"It wasn't just one speech or one thing. He was trying everything!" said Rep. Joaquin Castro, D-Texas. "For us to believe otherwise is to think a rabbit came out of a hat."
Trump's legal team chose not to hew to a narrow case about whether it's constitutional to put a former president on trial for impeachment. That made the case into something of a referendum on Trumpism, with the former president's outrages left open for interpretation.
His attorneys chose to defend Trump's falsehoods about election results in Georgia, and suggested that left-wing activists fomented the rioting of Jan. 6. They spliced misleading video to showcase prominent Democrats unfavorably and at one point even sought to defend Trump's infamous response to the 2017 Charlottesville white supremacist rally.
The lawyers sparred with senators and House managers over the propriety of the proceedings and the evidence they brought forward. They also made vague references to what might happen if tens of millions of Trump supporters feel disenfranchised by seeing their favored candidate disqualified from future pursuits of office.
Trump attorney David Schoen warned that even holding the trial "will tear this country apart, perhaps like we have only seen once before in our history." Van der Veen said in his close that impeachment was part of a long-running effort to "shame, demean, silence and demonize" Trump supporters.
"I urge the Senate to acquit and vindicate the Constitution," van der Veen said.
Trump allies claimed immediate vindication, as expected. The flip side is that the vote leaves 43 Republican senators owning Trump; Senate Majority Leader Chuck Schumer, D-N.Y., said that fact would weigh on their consciences going forward.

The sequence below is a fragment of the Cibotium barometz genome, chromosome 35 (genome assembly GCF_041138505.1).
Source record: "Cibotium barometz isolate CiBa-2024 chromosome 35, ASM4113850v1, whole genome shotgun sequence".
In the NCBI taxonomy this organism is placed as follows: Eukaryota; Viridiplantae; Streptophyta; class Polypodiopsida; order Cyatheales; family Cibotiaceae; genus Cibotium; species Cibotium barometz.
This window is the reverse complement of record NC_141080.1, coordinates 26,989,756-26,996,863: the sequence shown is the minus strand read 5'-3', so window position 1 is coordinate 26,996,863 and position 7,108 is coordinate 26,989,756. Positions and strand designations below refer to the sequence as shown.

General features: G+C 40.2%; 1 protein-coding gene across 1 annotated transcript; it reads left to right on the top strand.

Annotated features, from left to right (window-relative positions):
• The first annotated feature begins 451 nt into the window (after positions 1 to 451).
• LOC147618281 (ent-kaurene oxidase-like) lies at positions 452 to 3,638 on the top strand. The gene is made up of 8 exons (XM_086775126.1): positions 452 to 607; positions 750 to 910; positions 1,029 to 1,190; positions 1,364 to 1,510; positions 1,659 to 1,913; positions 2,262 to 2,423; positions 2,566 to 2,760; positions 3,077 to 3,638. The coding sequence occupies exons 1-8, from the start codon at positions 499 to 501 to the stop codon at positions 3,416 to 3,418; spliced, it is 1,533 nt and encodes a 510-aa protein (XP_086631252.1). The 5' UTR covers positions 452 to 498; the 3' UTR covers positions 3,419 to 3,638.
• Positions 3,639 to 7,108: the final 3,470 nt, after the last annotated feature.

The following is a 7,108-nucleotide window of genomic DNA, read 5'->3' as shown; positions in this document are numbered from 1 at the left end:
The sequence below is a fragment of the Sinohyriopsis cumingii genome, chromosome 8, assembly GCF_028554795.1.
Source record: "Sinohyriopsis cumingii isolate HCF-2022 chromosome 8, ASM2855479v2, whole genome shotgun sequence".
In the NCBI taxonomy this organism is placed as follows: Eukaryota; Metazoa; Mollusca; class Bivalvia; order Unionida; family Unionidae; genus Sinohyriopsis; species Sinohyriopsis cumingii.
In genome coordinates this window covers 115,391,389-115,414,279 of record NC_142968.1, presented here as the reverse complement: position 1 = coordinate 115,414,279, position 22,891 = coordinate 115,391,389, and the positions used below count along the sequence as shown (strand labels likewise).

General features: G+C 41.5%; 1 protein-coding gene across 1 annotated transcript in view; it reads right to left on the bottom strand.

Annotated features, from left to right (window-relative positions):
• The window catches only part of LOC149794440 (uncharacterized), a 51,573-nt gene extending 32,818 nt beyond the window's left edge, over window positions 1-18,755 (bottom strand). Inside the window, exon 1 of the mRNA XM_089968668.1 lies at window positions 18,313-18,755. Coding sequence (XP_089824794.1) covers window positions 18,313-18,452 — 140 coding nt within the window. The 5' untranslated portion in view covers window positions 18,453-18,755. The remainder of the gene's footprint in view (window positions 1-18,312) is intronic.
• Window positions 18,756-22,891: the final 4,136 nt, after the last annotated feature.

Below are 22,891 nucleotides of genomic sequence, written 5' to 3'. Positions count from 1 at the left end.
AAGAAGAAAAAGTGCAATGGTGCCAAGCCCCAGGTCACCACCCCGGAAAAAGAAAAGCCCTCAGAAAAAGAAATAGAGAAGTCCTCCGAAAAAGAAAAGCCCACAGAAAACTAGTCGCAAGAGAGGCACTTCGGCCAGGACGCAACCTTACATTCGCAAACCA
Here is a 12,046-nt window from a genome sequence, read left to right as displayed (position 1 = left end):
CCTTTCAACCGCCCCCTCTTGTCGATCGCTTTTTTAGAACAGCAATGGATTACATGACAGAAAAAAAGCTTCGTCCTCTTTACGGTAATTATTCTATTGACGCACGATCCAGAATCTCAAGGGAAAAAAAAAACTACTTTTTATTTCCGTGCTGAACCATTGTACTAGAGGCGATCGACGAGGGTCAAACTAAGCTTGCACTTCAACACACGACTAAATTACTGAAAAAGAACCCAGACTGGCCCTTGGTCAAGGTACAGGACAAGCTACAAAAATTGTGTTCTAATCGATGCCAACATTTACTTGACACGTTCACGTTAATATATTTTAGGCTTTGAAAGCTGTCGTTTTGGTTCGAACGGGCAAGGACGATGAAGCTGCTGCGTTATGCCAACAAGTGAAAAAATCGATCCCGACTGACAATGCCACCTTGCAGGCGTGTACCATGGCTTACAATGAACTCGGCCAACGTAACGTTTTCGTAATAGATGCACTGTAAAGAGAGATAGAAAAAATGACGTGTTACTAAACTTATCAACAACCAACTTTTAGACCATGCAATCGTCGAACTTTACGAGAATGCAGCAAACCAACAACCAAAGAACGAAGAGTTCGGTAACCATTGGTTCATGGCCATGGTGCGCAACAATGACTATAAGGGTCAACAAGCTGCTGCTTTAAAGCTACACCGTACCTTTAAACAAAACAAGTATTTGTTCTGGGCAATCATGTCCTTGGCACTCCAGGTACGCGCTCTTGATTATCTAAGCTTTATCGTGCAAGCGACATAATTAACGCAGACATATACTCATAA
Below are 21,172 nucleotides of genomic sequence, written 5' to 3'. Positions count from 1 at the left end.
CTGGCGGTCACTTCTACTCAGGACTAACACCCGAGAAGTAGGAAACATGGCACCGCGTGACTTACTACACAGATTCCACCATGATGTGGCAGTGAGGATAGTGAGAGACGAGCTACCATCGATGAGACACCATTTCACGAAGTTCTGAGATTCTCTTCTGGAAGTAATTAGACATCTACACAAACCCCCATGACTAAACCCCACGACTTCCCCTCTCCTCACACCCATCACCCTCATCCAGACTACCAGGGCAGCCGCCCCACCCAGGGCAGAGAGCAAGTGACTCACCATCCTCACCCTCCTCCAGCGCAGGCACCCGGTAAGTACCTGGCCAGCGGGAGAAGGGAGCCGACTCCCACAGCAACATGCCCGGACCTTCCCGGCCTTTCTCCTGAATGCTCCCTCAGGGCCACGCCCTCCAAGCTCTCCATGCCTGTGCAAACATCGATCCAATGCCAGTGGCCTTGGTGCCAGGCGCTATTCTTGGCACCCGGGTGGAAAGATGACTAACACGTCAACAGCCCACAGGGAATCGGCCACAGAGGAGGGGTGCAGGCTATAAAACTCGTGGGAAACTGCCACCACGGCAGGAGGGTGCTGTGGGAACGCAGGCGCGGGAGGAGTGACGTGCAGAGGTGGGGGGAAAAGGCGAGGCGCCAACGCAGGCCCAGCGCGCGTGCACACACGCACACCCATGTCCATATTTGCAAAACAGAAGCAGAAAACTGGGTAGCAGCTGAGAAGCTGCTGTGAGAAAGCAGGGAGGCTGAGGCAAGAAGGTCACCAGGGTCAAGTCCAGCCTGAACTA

Democrats and historians will note the most bipartisan vote ever at a presidential impeachment trial. Still, the seven Republicans to vote "guilty" were a blend of retiring battleground-state senators, committed moderates and those whose independence from Trump is well-documented.
One possible winner in the swift dispatch of impeachment proceedings is Trump's successor. President Joe Biden has sought to put distance between himself and the charges and trial, with his White House putting far more focus on the enormous challenges posed by COVID-19, racial inequalities and broader political polarization.
Still, Trump and his political movement emerge battered but by no means chastened by the post-election period. The former president issued a statement calling the acquittal "another phase of the greatest witch hunt in the history of our country," adding that he will have more to say soon on "continuing our incredible journey together."
Barely a year ago, the lead House manager in the first Trump impeachment implored Republican senators to remove him from office.
"You will not change him. You cannot constrain him. He is who he is," warned Rep. Adam Schiff, D-Calif.
Trump indeed remains who he is. But it's what he knew about the Republican Party he took over, and what he recognized and exploited about the lure of partisanship, that allowed him to escape congressional accountability -- twice.